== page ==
Alzheimer’s Society ads cleared following 235 complaints

Adverts for the Alzheimer’s Society which detailed a woman’s death “again and again and again” have been cleared following 235 complaints that they were irresponsible and caused “unjustifiable distress”.

The three television ads and a radio ad, broadcast in March and April, featured a man talking at his mother’s wake, saying: “Mum first died on the 12th of May 2019 when she couldn’t work out how to prepare her legendary roast any more.”

He continued: “The style icon of the Covington estate. Mum died as a fashionista the day she couldn’t get dressed into her colourful outfits.

ASA ruling
The Advertising Standards Authority received complaints about the adverts (ASA/PA)

“She died as the queen of Christmas when she refused to have dinner with the family. She died again when she asked me, her son, what my name was. She died as dad’s rock after 52 years of marriage the day she looked straight through him.

“On the 10th of March 2024, mum died a final time, surrounded by her family.”

A voice-over then said: “With dementia, you don’t just die once. You die again and again and again. Which is why at Alzheimer’s Society we’ll be with you again and again and again.”

The ad switched between scenes of home videos of the woman when she was younger, enjoying time with friends, at Christmas and preparing a meal, and scenes of when she was older, including being supported by her son and a carer.

Viewers complained that the ads were excessively distressing, offensive and irresponsible.

The Alzheimer’s Society said it was “conscious from the outset that a campaign about the realities of dementia would be sensitive and potentially challenging for some audiences” and it approached the campaign with due care.

The charity said the script was written by a person who had lost their father to dementia 18 months previously “for whom the long goodbye rang true”.

Ad clearance agency Clearcast said they understood the ads could be upsetting but did not believe they were irresponsible or exploitative.

When approving the ads, they took into consideration that the Alzheimer’s Society was an authority on the issue, and provided support for people living with Alzheimer’s as well as investing in research into the disease.

The Advertising Standards Authority (ASA) said the ads, and particularly the references to death, could cause a significant emotional impact with a wider audience.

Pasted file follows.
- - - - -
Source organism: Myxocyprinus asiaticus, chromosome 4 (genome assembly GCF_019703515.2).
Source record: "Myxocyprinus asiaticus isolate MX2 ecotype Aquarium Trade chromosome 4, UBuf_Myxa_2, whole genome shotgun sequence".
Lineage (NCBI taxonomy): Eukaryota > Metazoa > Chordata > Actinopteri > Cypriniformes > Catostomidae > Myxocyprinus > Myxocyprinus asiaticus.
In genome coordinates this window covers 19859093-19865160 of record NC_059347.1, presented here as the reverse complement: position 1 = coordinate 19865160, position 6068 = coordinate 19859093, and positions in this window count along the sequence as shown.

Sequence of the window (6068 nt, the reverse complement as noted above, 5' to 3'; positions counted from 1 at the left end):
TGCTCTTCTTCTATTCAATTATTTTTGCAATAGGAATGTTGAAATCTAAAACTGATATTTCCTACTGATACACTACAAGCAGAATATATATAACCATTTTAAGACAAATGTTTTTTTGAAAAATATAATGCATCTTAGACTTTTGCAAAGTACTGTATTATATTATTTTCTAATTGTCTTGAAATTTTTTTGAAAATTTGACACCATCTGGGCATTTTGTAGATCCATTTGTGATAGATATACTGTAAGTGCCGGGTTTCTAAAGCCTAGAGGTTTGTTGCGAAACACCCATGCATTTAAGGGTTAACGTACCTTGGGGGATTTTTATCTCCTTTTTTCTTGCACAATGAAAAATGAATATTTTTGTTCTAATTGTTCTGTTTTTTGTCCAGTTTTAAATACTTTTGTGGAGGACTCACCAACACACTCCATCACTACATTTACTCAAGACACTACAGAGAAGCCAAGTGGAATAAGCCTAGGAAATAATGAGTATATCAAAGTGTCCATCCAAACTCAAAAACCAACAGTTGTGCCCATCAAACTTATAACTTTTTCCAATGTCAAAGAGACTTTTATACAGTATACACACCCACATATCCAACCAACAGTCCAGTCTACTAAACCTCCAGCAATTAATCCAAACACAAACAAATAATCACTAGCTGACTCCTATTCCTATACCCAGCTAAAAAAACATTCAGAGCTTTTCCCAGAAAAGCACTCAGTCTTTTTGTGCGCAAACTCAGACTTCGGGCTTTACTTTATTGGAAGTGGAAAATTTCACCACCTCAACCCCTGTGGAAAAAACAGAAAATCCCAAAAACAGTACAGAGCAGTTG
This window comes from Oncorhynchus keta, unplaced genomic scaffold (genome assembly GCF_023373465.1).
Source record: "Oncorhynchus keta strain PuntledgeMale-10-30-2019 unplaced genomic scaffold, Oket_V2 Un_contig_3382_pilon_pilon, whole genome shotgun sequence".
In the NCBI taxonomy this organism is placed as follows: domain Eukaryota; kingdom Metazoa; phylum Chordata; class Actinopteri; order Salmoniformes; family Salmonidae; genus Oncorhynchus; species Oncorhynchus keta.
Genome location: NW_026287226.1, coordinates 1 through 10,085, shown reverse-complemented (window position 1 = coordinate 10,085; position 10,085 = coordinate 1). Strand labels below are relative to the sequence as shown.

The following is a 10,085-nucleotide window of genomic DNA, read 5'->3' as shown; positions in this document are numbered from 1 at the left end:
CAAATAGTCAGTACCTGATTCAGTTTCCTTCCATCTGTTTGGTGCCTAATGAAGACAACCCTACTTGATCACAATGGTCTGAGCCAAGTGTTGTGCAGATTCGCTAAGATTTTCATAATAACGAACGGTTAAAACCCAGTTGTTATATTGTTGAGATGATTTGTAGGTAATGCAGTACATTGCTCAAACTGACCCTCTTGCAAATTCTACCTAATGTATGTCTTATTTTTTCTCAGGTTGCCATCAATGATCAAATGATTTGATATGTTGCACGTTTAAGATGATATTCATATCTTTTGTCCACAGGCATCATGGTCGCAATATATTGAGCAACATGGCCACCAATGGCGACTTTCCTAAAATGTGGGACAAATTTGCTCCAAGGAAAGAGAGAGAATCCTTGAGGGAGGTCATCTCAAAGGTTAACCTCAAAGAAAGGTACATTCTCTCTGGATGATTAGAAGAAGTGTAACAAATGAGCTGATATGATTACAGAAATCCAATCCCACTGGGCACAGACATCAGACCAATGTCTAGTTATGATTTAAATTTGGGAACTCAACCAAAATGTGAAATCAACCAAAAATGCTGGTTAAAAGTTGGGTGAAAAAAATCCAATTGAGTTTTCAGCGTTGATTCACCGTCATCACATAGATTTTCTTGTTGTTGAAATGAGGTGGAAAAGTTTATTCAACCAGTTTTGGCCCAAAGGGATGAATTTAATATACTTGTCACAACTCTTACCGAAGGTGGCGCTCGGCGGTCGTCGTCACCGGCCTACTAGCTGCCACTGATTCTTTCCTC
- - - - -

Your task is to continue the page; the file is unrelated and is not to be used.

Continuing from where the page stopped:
The ASA said: “We acknowledged that the ads, and particularly the references to dying ‘again and again and again’ were likely to cause potentially significant distress to some people with Alzheimer’s, particularly to those who had recently been diagnosed.

“However, we considered that the ads presented an accurate and sensitively delivered portrayal of the reality of the disease.”

It added: “Overall, we considered that any distress caused was justified by the ads’ messages.

“For the reasons set out above we concluded that the ads were not irresponsible, did not cause serious or widespread offence, and did not cause unjustifiable distress.”

The Alzheimer’s Society’s director of income and engagement Alex Hyde-Smith said: “At every stage of development of ‘The Long Goodbye’, immense care went into ensuring we’re telling this story compassionately and authentically. It was never our intention to cause distress.

“We’ve heard from a huge number of people who’ve felt this is the first advert that truly represents their dementia experience. These people have expressed relief and gratitude for the campaign – finally showing them that many other people have experienced the same, utterly unacceptable levels of pain and struggle that they and their families went through.

“An important debate has begun and, ultimately, we need to keep telling the truth about this devastating illness to ensure dementia gets the long overdue attention it deserves.”